Questioning validity of a will


We were recently instructed by a client to make investigations as to the validity of the Will on the basis that they were excluded. They were a child of the deceased, prior to their death the deceased was not married, nor did they have any other children. The deceased left their entire estate to an individual who was a distant relative. Our client was estranged from the deceased however, they believed that in any event the deceased would want them to benefit from the estate rather than the named beneficiary. Therefore our client believed that it was out of character for the deceased to name their relative as the executor and sole beneficiary of the estate rather than themselves. Our client believed that the defendant exerted pressure over the deceased throughout the later stages of their life. Our client therefore wanted to contest the Will on the grounds of undue influence.


Finding the evidence

Upon investigation, our client was advised that there it was going to be a difficult claim to prove. Often, where an individual seeks to challenge the validity of the Will on the basis of coercion or undue influence, there not only needs to vulnerability on behalf of the Deceased and therefore concerns as to their capacity which can be demonstrated by medical evidence, but there also needs to be evidence that pressure exerted by the defendant. This can be difficult to obtain evidence of this, due to the fact that such things tend to happen behind closed doors.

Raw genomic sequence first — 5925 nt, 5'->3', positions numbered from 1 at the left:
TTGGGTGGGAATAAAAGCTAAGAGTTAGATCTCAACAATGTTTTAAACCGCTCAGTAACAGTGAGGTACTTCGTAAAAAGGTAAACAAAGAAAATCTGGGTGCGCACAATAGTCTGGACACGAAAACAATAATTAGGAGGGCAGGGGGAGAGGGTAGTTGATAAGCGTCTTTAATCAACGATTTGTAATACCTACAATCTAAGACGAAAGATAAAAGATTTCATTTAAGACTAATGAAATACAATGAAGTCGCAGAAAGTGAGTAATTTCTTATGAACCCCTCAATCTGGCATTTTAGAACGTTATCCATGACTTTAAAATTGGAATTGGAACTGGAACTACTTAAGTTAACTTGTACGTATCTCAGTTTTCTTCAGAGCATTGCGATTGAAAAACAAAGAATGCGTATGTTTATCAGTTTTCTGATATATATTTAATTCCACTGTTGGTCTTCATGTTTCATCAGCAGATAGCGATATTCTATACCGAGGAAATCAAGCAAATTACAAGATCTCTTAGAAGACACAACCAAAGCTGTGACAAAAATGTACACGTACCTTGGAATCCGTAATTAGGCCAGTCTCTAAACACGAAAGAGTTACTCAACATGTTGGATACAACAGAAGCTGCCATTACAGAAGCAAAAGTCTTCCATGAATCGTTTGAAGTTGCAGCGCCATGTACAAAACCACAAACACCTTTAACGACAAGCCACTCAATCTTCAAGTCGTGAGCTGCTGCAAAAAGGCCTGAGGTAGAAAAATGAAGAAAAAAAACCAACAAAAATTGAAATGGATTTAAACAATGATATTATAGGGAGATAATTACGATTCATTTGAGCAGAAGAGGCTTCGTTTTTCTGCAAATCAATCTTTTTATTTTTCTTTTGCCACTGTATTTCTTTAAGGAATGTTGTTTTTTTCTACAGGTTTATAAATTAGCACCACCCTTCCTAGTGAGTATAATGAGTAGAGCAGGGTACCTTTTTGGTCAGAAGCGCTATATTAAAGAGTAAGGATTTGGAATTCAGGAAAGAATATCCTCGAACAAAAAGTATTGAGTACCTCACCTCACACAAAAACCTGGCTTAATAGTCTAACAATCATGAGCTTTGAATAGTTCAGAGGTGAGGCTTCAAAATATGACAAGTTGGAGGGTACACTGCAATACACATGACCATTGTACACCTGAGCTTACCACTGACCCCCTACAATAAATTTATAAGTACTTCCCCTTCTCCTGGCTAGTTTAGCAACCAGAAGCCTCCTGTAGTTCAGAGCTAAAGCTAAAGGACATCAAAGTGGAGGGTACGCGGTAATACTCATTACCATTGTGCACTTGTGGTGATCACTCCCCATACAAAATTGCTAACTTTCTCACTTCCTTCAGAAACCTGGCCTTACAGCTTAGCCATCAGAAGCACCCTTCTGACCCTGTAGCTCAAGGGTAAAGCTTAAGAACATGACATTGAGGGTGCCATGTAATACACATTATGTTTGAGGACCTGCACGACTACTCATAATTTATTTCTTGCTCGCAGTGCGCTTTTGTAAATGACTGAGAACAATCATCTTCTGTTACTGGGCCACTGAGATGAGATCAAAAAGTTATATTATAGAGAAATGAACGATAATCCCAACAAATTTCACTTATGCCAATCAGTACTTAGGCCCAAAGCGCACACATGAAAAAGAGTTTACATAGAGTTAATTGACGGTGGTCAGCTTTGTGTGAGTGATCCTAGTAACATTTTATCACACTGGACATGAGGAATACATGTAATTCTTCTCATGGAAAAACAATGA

Weighing it up

The Will was not set aside, instead our client weighed up the merits of their claim alongside the possible risks that the matter goes to court. Not only is the process of going to court extremely expensive, but further there is a real risk that a judge may rule in the either parties’ favour, this may also result in an order to pay the other party’s cost. Therefore, our client agreed to a settlement by way of a payment from the defendant for an agreed sum.  Our client was extremely pleased with the outcome and to be relieved bring the matter to a swift conclusion.


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